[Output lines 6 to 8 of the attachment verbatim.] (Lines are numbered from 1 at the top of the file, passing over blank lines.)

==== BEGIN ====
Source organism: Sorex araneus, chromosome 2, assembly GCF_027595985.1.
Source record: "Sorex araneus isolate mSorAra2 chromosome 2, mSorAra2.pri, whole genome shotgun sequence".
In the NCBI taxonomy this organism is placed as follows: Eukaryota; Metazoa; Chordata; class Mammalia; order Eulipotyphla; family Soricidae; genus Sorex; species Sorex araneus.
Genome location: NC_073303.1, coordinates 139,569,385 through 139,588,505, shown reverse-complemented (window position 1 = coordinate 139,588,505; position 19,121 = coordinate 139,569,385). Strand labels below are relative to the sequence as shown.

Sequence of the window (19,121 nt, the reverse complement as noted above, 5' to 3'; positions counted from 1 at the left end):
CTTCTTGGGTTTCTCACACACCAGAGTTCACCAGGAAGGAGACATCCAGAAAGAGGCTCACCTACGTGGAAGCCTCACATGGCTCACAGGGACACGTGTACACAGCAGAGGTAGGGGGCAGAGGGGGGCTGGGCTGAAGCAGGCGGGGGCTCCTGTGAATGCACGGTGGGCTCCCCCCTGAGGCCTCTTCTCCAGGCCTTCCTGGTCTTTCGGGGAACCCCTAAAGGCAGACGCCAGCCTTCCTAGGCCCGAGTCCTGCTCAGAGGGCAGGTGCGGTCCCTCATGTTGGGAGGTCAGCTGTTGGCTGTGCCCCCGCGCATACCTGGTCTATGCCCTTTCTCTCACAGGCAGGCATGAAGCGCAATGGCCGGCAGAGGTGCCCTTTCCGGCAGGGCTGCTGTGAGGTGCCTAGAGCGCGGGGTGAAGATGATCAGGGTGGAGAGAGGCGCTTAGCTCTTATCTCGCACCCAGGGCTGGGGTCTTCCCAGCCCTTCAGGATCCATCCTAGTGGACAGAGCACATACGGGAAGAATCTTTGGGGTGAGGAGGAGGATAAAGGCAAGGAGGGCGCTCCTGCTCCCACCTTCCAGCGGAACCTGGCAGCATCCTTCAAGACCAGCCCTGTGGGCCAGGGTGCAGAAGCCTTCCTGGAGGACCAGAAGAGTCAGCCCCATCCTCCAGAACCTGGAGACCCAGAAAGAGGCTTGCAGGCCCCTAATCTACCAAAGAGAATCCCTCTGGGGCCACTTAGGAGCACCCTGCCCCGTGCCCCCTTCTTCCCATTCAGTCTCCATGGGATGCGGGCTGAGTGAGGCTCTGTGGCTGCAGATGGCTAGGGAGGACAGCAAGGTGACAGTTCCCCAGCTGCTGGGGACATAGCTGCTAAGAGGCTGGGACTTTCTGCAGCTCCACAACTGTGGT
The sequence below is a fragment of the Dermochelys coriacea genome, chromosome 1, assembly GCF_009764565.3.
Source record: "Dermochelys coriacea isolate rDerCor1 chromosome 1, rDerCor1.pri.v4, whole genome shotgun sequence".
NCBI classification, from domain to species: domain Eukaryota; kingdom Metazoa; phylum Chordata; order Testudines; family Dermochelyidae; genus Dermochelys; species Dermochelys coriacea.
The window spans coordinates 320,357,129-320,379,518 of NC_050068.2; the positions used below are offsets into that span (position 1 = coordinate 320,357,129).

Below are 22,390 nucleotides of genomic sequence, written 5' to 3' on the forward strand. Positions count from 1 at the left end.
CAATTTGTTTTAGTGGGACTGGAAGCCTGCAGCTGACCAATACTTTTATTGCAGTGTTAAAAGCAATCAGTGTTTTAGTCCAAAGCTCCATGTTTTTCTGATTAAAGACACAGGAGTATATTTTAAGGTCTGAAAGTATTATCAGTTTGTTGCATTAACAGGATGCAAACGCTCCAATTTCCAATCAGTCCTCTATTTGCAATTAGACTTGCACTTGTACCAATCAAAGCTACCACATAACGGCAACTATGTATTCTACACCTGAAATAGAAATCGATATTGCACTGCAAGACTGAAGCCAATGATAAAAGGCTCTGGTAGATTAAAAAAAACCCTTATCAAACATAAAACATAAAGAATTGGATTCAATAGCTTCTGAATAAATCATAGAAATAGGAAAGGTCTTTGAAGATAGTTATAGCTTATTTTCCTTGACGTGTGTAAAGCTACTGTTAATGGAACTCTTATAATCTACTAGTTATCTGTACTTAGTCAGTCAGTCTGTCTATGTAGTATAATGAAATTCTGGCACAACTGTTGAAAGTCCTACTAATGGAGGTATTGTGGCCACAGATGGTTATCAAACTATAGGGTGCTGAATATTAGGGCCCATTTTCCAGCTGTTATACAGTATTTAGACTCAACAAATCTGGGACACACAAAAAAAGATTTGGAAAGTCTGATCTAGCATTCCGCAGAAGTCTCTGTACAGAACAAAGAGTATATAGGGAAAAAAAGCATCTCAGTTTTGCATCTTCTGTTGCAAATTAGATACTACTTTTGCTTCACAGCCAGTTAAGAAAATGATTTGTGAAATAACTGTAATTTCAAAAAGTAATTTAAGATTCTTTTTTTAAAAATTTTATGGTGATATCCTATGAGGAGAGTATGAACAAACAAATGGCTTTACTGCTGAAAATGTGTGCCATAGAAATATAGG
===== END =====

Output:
CTTCTTGGGTTTCTCACACACCAGAGTTCACCAGGAAGGAGACATCCAGAAAGAGGCTCACCTACGTGGAAGCCTCACATGGCTCACAGGGACACGTGTACACAGCAGAGGTAGGGGGCAGAGGGGGGCTGGGCTGAAGCAGGCGGGGGCTCCTGTGAATGCACGGTGGGCTCCCCCCTGAGGCCTCTTCTCCAGGCCTTCCTGGTCTTTCGGGGAACCCCTAAAGGCAGACGCCAGCCTTCCTAGGCCCGAGTCCTGCTCAGAGGGCAGGTGCGGTCCCTCATGTTGGGAGGTCAGCTGTTGGCTGTGCCCCCGCGCATACCTGGTCTATGCCCTTTCTCTCACAGGCAGGCATGAAGCGCAATGGCCGGCAGAGGTGCCCTTTCCGGCAGGGCTGCTGTGAGGTGCCTAGAGCGCGGGGTGAAGATGATCAGGGTGGAGAGAGGCGCTTAGCTCTTATCTCGCACCCAGGGCTGGGGTCTTCCCAGCCCTTCAGGATCCATCCTAGTGGACAGAGCACATACGGGAAGAATCTTTGGGGTGAGGAGGAGGATAAAGGCAAGGAGGGCGCTCCTGCTCCCACCTTCCAGCGGAACCTGGCAGCATCCTTCAAGACCAGCCCTGTGGGCCAGGGTGCAGAAGCCTTCCTGGAGGACCAGAAGAGTCAGCCCCATCCTCCAGAACCTGGAGACCCAGAAAGAGGCTTGCAGGCCCCTAATCTACCAAAGAGAATCCCTCTGGGGCCACTTAGGAGCACCCTGCCCCGTGCCCCCTTCTTCCCATTCAGTCTCCATGGGATGCGGGCTGAGTGAGGCTCTGTGGCTGCAGATGGCTAGGGAGGACAGCAAGGTGACAGTTCCCCAGCTGCTGGGGACATAGCTGCTAAGAGGCTGGGACTTTCTGCAGCTCCACAACTGTGGT
The sequence below is a fragment of the Dermochelys coriacea genome, chromosome 1, assembly GCF_009764565.3.
Source record: "Dermochelys coriacea isolate rDerCor1 chromosome 1, rDerCor1.pri.v4, whole genome shotgun sequence".